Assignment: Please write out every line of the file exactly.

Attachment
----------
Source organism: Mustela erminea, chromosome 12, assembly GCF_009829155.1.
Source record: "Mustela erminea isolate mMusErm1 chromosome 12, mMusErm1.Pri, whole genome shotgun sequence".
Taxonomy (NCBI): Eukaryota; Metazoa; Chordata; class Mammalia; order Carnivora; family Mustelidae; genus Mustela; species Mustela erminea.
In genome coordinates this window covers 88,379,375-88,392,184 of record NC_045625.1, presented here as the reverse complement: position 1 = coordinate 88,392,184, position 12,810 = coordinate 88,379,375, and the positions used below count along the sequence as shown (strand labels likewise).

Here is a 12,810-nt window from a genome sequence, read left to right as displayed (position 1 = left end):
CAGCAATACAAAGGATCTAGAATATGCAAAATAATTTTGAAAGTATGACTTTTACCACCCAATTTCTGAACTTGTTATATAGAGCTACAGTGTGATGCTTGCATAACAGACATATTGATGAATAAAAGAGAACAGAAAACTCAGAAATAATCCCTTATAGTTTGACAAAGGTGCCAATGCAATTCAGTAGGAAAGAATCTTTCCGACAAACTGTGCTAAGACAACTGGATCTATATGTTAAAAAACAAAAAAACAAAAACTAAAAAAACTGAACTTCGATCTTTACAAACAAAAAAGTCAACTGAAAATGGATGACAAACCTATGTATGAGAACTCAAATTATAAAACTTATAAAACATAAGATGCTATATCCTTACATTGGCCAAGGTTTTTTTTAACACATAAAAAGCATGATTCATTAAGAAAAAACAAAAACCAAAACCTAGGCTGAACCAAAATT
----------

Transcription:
Source organism: Mustela erminea, chromosome 12, assembly GCF_009829155.1.
Source record: "Mustela erminea isolate mMusErm1 chromosome 12, mMusErm1.Pri, whole genome shotgun sequence".
Taxonomy (NCBI): Eukaryota; Metazoa; Chordata; class Mammalia; order Carnivora; family Mustelidae; genus Mustela; species Mustela erminea.
In genome coordinates this window covers 88,379,375-88,392,184 of record NC_045625.1, presented here as the reverse complement: position 1 = coordinate 88,392,184, position 12,810 = coordinate 88,379,375, and the positions used below count along the sequence as shown (strand labels likewise).

Here is a 12,810-nt window from a genome sequence, read left to right as displayed (position 1 = left end):
CAGCAATACAAAGGATCTAGAATATGCAAAATAATTTTGAAAGTATGACTTTTACCACCCAATTTCTGAACTTGTTATATAGAGCTACAGTGTGATGCTTGCATAACAGACATATTGATGAATAAAAGAGAACAGAAAACTCAGAAATAATCCCTTATAGTTTGACAAAGGTGCCAATGCAATTCAGTAGGAAAGAATCTTTCCGACAAACTGTGCTAAGACAACTGGATCTATATGTTAAAAAACAAAAAAACAAAAACTAAAAAAACTGAACTTCGATCTTTACAAACAAAAAAGTCAACTGAAAATGGATGACAAACCTATGTATGAGAACTCAAATTATAAAACTTATAAAACATAAGATGCTATATCCTTACATTGGCCAAGGTTTTTTTTAACACATAAAAAGCATGATTCATTAAGAAAAAACAAAAACCAAAACCTAGGCTGAACCAAAATT